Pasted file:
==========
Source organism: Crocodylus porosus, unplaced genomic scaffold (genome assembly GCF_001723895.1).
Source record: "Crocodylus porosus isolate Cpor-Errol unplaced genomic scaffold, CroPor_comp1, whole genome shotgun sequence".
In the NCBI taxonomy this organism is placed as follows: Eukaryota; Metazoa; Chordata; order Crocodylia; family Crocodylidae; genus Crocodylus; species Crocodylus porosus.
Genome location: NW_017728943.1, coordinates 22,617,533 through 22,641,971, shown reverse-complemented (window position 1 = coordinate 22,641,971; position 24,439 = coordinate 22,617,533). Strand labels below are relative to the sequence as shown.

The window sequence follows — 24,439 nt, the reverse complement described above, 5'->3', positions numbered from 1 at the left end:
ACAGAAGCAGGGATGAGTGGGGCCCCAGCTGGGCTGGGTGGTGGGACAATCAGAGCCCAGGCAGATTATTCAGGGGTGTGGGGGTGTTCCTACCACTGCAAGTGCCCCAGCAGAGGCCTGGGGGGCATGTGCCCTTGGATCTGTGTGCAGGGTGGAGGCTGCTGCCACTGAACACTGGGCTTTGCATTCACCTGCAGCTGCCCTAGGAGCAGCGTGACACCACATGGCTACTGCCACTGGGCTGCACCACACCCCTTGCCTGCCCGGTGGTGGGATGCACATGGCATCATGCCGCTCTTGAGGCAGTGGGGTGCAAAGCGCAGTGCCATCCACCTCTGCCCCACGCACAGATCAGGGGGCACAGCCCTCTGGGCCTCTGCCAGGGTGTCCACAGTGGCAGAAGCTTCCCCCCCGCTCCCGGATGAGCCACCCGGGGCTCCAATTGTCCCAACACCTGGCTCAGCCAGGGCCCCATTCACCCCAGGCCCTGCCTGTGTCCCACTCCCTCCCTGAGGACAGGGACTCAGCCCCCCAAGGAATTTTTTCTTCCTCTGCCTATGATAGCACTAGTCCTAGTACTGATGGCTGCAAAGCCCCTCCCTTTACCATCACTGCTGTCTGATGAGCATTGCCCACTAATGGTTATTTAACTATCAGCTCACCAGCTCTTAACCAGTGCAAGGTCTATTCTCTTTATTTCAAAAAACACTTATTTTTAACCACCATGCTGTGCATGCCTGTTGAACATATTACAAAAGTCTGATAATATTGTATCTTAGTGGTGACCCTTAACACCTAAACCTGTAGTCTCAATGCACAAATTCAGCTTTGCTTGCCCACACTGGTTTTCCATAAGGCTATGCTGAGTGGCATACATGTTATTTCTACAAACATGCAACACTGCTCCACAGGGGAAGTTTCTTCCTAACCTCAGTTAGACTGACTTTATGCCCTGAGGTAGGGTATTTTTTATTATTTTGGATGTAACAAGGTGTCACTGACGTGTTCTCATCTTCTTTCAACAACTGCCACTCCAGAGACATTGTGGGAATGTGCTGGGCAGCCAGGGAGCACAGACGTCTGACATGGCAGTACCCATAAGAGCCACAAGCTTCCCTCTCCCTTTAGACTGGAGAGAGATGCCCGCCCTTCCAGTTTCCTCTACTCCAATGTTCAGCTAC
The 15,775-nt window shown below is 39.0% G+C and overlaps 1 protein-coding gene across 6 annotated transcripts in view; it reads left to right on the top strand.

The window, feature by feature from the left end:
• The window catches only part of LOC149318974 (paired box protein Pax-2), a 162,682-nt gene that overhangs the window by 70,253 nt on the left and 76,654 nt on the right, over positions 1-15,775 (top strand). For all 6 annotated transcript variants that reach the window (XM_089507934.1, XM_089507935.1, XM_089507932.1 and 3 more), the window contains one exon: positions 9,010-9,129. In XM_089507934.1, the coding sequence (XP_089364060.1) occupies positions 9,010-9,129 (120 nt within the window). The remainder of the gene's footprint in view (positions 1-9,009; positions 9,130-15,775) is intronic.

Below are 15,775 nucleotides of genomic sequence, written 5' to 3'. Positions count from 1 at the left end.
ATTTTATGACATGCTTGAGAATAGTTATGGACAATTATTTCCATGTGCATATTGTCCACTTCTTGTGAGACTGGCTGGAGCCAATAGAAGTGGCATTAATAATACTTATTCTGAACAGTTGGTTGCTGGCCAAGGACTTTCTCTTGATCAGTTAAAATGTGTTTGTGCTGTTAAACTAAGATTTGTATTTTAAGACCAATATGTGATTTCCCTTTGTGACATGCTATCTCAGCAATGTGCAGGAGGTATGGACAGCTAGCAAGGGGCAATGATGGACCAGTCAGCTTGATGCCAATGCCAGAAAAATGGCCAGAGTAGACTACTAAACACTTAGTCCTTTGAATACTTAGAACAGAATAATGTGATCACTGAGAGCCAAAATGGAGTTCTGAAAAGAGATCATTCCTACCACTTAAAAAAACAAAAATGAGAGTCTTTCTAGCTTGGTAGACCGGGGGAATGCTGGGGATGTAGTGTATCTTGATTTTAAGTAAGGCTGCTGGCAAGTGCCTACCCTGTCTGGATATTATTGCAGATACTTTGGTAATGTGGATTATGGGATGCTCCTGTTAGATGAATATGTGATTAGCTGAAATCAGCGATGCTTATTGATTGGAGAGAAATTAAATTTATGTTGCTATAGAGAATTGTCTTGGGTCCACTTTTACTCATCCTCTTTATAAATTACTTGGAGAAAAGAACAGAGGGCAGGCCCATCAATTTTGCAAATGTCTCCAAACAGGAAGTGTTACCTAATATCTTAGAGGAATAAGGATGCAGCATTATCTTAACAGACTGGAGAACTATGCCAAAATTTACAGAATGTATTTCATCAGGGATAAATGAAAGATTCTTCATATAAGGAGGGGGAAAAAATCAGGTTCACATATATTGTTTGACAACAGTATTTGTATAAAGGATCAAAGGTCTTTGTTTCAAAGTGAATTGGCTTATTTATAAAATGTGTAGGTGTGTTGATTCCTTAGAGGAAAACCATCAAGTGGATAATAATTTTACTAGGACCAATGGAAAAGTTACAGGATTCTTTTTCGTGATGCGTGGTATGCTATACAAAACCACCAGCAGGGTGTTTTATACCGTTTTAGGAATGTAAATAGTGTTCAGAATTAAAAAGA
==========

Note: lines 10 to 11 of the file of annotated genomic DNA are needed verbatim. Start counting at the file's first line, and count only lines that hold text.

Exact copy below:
Below are 15,775 nucleotides of genomic sequence, written 5' to 3'. Positions count from 1 at the left end.
ATTTTATGACATGCTTGAGAATAGTTATGGACAATTATTTCCATGTGCATATTGTCCACTTCTTGTGAGACTGGCTGGAGCCAATAGAAGTGGCATTAATAATACTTATTCTGAACAGTTGGTTGCTGGCCAAGGACTTTCTCTTGATCAGTTAAAATGTGTTTGTGCTGTTAAACTAAGATTTGTATTTTAAGACCAATATGTGATTTCCCTTTGTGACATGCTATCTCAGCAATGTGCAGGAGGTATGGACAGCTAGCAAGGGGCAATGATGGACCAGTCAGCTTGATGCCAATGCCAGAAAAATGGCCAGAGTAGACTACTAAACACTTAGTCCTTTGAATACTTAGAACAGAATAATGTGATCACTGAGAGCCAAAATGGAGTTCTGAAAAGAGATCATTCCTACCACTTAAAAAAACAAAAATGAGAGTCTTTCTAGCTTGGTAGACCGGGGGAATGCTGGGGATGTAGTGTATCTTGATTTTAAGTAAGGCTGCTGGCAAGTGCCTACCCTGTCTGGATATTATTGCAGATACTTTGGTAATGTGGATTATGGGATGCTCCTGTTAGATGAATATGTGATTAGCTGAAATCAGCGATGCTTATTGATTGGAGAGAAATTAAATTTATGTTGCTATAGAGAATTGTCTTGGGTCCACTTTTACTCATCCTCTTTATAAATTACTTGGAGAAAAGAACAGAGGGCAGGCCCATCAATTTTGCAAATGTCTCCAAACAGGAAGTGTTACCTAATATCTTAGAGGAATAAGGATGCAGCATTATCTTAACAGACTGGAGAACTATGCCAAAATTTACAGAATGTATTTCATCAGGGATAAATGAAAGATTCTTCATATAAGGAGGGGGAAAAAATCAGGTTCACATATATTGTTTGACAACAGTATTTGTATAAAGGATCAAAGGTCTTTGTTTCAAAGTGAATTGGCTTATTTATAAAATGTGTAGGTGTGTTGATTCCTTAGAGGAAAACCATCAAGTGGATAATAATTTTACTAGGACCAATGGAAAAGTTACAGGATTCTTTTTCGTGATGCGTGGTATGCTATACAAAACCACCAGCAGGGTGTTTTATACCGTTTTAGGAATGTAAATAGTGTTCAGAATTAAAAAGA